Still a solid choice for imaginative, locally-sourced, New American cuisine
by Andrew Chalk
It has been several years since I dined at Thomas Hill Organics, a mid-priced bistro in charming downtown Paso Robles. My memories are of carefully prepared farm-to-table seasonal staples paired with a small but carefully chosen wine list dominated by local wines.
A media return visit confirmed continuity in the mission and did not disappoint. It reminded me of the establishment’s unusual placement: a bar on the street with the main entrance, dining rooms at the far end, and a courtyard in the middle. The latter is the best place to dine, weather permitting. It is also where you might find yourself dining next to a dog, as “well-behaved” dogs are permitted. The magnificent malamute that chose the same night as me lay down, ultra mellow, at his owner’s feet all night, possibly pondering the wine list.
The wine list is accompanied by a list of house cocktails, beers (mostly local), and seltzers. Thomas Hill aims to spotlight the bounty of the Paso Robles area, however expressed, and tries to please patrons of all palates.
The kitchen helps keep its focus on quality through the timeworn chef’s device of a short menu. Half a dozen starters, half a dozen mains, some sides, cheese, and charcuterie. One interesting item among the sides is bread. Pay for bread! An outrage you say. Do they think they are an airline charging for bags? Well, no. Charging for bread is something we consumers who like bread, should like, because it means better bread. Now that bread is a course on the menu, the chef can offer a real creation, not just a throwaway. Thus, Thomas Hill’s bread side is actually called “Local Bread Service with olea farms olive oil - balsamic”. It is $8, and it is excellent.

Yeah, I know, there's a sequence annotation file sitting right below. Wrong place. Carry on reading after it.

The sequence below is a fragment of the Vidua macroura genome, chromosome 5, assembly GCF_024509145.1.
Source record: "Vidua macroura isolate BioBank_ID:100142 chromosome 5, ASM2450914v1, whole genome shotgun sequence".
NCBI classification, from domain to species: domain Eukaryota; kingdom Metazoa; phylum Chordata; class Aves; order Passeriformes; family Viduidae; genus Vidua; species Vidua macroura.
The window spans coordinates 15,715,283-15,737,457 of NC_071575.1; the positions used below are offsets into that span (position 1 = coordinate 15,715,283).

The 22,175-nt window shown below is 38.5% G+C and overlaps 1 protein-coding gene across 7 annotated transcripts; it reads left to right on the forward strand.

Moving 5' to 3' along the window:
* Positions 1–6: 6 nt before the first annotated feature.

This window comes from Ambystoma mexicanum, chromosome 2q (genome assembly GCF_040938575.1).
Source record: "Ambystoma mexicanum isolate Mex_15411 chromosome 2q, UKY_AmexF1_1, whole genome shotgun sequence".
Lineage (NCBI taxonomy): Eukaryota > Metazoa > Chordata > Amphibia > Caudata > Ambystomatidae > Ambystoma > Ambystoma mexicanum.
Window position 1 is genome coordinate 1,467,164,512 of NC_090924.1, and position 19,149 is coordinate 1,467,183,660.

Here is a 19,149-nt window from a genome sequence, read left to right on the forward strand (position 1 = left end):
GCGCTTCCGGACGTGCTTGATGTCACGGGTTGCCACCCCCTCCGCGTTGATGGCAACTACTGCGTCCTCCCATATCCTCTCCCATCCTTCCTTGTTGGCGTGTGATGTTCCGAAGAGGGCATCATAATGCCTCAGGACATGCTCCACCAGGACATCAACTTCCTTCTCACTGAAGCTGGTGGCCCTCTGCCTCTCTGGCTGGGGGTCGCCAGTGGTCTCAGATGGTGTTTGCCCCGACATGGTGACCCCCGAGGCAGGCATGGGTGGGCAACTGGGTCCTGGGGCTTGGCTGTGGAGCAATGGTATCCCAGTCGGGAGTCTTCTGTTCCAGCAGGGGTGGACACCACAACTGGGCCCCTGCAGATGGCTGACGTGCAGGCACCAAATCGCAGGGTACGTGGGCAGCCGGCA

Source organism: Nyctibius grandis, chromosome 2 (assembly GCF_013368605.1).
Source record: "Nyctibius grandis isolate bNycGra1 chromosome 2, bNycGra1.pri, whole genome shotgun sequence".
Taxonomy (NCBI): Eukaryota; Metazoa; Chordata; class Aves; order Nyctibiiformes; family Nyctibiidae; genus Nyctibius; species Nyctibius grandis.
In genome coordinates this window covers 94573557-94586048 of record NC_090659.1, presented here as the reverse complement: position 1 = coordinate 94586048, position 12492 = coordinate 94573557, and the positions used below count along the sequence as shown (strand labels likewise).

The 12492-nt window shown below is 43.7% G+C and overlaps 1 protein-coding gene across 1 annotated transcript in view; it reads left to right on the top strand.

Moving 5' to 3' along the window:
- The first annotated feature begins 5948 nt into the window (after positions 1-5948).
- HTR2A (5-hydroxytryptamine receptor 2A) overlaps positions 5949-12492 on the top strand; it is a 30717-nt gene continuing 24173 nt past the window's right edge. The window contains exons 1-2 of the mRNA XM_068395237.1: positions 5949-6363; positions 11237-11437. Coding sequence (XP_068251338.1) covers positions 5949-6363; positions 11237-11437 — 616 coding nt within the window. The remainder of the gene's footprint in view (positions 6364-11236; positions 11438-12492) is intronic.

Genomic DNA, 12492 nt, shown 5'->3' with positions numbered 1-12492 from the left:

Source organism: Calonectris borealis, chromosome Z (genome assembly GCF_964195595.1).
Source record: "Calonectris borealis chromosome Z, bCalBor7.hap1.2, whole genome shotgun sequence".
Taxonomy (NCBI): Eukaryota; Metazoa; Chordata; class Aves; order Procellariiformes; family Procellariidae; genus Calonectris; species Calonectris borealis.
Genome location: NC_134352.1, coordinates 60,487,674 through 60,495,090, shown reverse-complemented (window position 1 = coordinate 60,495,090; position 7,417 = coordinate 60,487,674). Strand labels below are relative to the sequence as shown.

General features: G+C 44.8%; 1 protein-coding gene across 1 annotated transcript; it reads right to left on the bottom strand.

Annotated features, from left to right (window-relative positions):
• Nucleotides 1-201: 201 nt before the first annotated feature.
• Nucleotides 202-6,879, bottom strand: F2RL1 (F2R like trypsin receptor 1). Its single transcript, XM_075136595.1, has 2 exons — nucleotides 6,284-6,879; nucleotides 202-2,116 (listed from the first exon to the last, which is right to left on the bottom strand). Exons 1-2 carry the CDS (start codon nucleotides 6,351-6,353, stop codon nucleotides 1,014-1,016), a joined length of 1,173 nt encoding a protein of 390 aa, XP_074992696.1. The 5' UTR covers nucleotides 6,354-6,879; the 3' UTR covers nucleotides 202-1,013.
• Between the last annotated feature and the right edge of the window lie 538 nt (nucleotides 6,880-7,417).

Dining au seule afforded me the chance to try only one starter and one main. Hence, this is a quickview, not a review. The soup of the day was Butternut Squash and it sounded like the perfect starter after a large lunch. That hunch proved correct, with earthy, sweet vegetable flavor and a meltingly smooth dollop of cream on top. Choosing the main was a mental battle royal between duck and lamb. The ruminant, Lamb Ragu ($37) won and proved to be absolutely stunning. Just about an ideal type of the dish to be placed in the metaverse as the reference of what this dish is. At the heart was the lamb, the meat pulled in clumps away from the cooked joint. It had a well-timed barbecue’s willingness to succumb in the mouth. Combine its flavor (and I regard the distinct flavor of lamb as an asset) with the intense sauce and spear the plate to pick up some of the pappardelle as well, to make for a great mouthful. Salty grains of ground cheese and earthy greens made it a joy to work my way through the serving. Highly recommended.
Nearly full, I chose the bowl of gelato and sorbet as a defensive dessert. Vanilla and raspberry. They were excellent.
Overall, a very enjoyable meal. Great food, friendly, knowledgeable service, and a charming outside venue in the cool California evening augmented with heaters. As MacArthur said, in less propitious circumstances, “I will return”.